You've likely heard all about "crypto ransomware," or simply "ransomware," a specific type of malware that attempts to hold your digital existence hostage by encrypting personal files and then offering decryption keys in exchange for payment. When the malware first takes root, it shows no outward signs that anything is wrong. Only after the malware does its nefarious work in the background are you presented with the ransom, typically via demands for Bitcoin or other forms of digital currency.
Some early ransomware was riddled with software bugs that made it possible to recover encrypted files that had been held hostage, but newer variants that use robust symmetric and asymmetric encryption are much more troublesome. (Symmetric encryption is typically used to rapidly scramble files, and the asymmetric encryption can then be applied to the original symmetric keys so data can only be recovered by cybercriminals with the appropriate private keys.)
Some of the latest ransomware variants are also designed to punish payment procrastination, and they double or triple their ransom demands as stipulated deadlines pass. The ransomware threat is very real, but proactive individuals and organizations can protect themselves.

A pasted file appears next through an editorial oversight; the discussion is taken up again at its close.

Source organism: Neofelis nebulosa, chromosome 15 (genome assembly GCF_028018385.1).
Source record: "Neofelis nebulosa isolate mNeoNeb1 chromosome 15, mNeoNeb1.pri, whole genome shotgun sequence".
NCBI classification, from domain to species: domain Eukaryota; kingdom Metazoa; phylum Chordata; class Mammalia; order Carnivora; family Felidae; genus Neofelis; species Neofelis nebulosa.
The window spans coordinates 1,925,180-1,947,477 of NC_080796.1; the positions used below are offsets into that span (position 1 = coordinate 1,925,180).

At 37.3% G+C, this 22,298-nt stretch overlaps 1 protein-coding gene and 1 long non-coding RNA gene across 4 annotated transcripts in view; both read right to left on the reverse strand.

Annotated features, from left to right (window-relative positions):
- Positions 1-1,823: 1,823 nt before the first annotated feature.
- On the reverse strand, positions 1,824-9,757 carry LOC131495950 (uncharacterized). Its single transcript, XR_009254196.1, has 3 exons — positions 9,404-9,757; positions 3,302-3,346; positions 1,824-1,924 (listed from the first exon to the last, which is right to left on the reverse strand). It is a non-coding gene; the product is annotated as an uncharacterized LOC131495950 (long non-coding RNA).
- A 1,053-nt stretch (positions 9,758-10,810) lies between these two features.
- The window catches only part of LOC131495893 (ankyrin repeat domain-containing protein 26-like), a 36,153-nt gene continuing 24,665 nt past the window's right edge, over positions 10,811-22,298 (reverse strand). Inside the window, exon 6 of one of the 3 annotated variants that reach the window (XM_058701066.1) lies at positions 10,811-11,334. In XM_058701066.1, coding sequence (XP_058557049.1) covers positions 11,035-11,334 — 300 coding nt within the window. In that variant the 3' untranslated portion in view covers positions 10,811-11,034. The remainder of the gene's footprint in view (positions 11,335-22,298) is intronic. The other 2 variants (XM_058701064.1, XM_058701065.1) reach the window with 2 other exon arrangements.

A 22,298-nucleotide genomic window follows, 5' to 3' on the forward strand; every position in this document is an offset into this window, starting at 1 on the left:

Protection against ransomware attacks all about backups
Fortunately, it is relatively easy to duplicate corporate files, and regular, systematic backups are an effective strategy to combat ransomware. Of course, backups are useful only if they're created before a malware attack, so it's a good idea to immediately and regular backup important files.
Unfortunately, simple file backups aren't always enough. Some backup implementations are vulnerable to crypto malware, and backup archives can also be encrypted by cybercriminals. Some cloud-based file synchronization services replace good files with corrupted versions. So the capability to roll back to specific points in time for data recovery, and the duration of time backups are stored — as well as the amount of time and resources it takes to access stored files — should be crucial considerations for people and organizations that want to prevent ransomware complications. Though none are flawless, these three backup strategies can help you protect yourself and your organization, and prepare for ransomware attacks.
1. Battle ransomware with dedicated backup software
The simplest way to prevent ransomware attacks is to regularly backup all of the important contents on your PCs. Dedicated backup software makes full copies of hard disk drives and stores them on some external source, usually a storage drive that is disconnected and purposefully kept offline following backups. Some newer cloud services can also make point-in-time backups that are stored on external servers, and they offer a similar level of protection.
Creating full backup can be time-consuming, but it's often the best option, because any and all compromised data can be recovered from such backups following a data disaster. And total storage space shouldn't be a significant concern, as subsequent backups only capture incremental changes since the previous backup.
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